If you haven't heard any of these things said in the last 2 seconds you most likely live under a rock because they are about as common as dirt. Until now I've always been perplexed by phrases like this. I always assumed that they were partially made up. Surely someone who has been alive for 30 whole years feels like an adult by now. Surely they're only saying that to reassure themselves that they are still young. Surely they realize that they are in fact old and are probably just trying to make me feel better about my current situation by saying I'll grow up quickly.

Now, I think I finally understand them fully. Probably because I've started to catch myself uttering the very words that used to confuse me so. I hear myself assuring high schoolers that "graduation will come before you know it" or lamenting with my friends "how crazy it is that we've been alive for almost two full decades."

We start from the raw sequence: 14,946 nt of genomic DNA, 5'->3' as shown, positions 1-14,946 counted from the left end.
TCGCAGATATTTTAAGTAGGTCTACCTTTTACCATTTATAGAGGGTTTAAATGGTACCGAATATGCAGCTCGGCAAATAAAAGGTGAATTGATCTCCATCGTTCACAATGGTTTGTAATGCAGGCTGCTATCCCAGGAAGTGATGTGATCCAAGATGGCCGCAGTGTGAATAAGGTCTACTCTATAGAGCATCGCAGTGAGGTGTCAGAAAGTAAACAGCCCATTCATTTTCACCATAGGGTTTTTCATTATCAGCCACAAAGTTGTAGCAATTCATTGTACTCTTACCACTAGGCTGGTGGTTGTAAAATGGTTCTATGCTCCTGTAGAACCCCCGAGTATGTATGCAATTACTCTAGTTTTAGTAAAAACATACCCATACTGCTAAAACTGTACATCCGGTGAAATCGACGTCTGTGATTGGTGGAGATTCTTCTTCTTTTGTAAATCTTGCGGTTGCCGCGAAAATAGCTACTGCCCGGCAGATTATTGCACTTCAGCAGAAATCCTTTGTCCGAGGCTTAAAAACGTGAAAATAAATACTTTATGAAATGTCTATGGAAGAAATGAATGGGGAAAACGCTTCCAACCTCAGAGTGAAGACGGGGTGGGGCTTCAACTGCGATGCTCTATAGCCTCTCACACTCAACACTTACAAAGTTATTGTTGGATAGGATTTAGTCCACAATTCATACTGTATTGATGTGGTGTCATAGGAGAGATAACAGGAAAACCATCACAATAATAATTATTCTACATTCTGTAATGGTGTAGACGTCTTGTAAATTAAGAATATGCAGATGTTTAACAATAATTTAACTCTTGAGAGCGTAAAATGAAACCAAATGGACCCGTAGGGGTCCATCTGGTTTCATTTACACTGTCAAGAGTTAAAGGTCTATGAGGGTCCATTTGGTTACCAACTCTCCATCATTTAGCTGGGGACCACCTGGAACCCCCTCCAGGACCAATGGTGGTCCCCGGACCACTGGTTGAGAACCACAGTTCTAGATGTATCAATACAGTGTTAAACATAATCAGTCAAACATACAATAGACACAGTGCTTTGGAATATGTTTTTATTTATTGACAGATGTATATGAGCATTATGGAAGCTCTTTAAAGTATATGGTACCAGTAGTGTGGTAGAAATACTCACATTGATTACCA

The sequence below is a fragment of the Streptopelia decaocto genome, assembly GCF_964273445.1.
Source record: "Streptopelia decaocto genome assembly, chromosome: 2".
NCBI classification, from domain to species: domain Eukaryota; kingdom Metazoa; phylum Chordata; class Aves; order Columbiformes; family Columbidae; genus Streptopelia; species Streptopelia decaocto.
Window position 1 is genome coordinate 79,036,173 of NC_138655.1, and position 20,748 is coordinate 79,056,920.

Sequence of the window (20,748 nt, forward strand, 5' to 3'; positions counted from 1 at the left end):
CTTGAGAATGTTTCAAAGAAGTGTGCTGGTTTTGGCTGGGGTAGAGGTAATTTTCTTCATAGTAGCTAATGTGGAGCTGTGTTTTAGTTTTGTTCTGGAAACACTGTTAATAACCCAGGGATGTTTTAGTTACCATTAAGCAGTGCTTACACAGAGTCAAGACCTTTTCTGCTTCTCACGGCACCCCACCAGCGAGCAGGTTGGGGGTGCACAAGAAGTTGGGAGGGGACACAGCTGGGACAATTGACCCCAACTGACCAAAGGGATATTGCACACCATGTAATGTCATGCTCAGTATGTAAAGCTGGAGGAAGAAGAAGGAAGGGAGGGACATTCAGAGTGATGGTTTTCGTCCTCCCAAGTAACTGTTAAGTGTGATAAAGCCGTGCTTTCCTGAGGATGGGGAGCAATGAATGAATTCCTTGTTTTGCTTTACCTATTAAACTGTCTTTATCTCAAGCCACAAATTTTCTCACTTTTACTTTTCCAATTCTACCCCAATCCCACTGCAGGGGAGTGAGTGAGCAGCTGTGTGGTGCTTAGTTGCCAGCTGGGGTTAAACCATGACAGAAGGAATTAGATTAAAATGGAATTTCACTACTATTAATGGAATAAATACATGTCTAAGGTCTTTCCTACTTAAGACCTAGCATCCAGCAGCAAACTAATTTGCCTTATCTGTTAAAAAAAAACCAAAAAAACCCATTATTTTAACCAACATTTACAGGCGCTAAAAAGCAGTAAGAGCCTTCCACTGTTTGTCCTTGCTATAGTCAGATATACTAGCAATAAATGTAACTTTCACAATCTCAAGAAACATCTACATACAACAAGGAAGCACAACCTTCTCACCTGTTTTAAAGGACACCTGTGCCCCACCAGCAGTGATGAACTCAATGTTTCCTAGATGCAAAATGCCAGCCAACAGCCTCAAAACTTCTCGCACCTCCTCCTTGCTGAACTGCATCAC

I say these things because I don't really feel like an adult. Like at all actually. I live without parental supervision, I do my own laundry (sometimes...), I take myself to the doctor. And yet, every time I start to feel slightly grown up, I mentally shut myself up and make myself feel like a kid again. It's not socially acceptable for an eighteen year old to feel like an adult, and definitely not an eighteen year old named Cami Goold.

There's this thing called imposter syndrome where you somehow convince yourself that you're not a legitimate human being and eventually the whole world will figure it out and call your bluff.